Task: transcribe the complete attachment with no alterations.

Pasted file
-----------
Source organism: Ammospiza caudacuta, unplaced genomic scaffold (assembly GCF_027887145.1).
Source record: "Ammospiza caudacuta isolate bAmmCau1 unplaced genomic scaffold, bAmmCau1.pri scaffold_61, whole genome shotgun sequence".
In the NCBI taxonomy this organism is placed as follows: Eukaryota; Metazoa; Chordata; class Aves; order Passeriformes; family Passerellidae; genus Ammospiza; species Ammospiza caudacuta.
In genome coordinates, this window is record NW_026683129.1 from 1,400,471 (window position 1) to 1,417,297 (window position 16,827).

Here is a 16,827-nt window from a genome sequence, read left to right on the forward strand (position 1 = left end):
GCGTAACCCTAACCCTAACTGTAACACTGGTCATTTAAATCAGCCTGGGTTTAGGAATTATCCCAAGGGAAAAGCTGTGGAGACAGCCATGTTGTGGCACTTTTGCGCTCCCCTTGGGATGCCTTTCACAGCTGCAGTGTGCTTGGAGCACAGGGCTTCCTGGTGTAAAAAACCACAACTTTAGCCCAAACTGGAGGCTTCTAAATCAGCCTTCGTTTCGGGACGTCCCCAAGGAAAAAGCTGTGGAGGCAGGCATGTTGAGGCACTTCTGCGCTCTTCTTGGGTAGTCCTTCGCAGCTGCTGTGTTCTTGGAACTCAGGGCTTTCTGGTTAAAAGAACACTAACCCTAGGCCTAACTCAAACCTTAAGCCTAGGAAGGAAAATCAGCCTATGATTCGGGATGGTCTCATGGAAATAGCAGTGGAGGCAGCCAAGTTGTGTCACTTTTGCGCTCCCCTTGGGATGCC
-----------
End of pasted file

Source organism: Ammospiza caudacuta, unplaced genomic scaffold (assembly GCF_027887145.1).
Source record: "Ammospiza caudacuta isolate bAmmCau1 unplaced genomic scaffold, bAmmCau1.pri scaffold_61, whole genome shotgun sequence".
In the NCBI taxonomy this organism is placed as follows: Eukaryota; Metazoa; Chordata; class Aves; order Passeriformes; family Passerellidae; genus Ammospiza; species Ammospiza caudacuta.
In genome coordinates, this window is record NW_026683129.1 from 1,400,471 (window position 1) to 1,417,297 (window position 16,827).

Here is a 16,827-nt window from a genome sequence, read left to right on the forward strand (position 1 = left end):
GCGTAACCCTAACCCTAACTGTAACACTGGTCATTTAAATCAGCCTGGGTTTAGGAATTATCCCAAGGGAAAAGCTGTGGAGACAGCCATGTTGTGGCACTTTTGCGCTCCCCTTGGGATGCCTTTCACAGCTGCAGTGTGCTTGGAGCACAGGGCTTCCTGGTGTAAAAAACCACAACTTTAGCCCAAACTGGAGGCTTCTAAATCAGCCTTCGTTTCGGGACGTCCCCAAGGAAAAAGCTGTGGAGGCAGGCATGTTGAGGCACTTCTGCGCTCTTCTTGGGTAGTCCTTCGCAGCTGCTGTGTTCTTGGAACTCAGGGCTTTCTGGTTAAAAGAACACTAACCCTAGGCCTAACTCAAACCTTAAGCCTAGGAAGGAAAATCAGCCTATGATTCGGGATGGTCTCATGGAAATAGCAGTGGAGGCAGCCAAGTTGTGTCACTTTTGCGCTCCCCTTGGGATGCC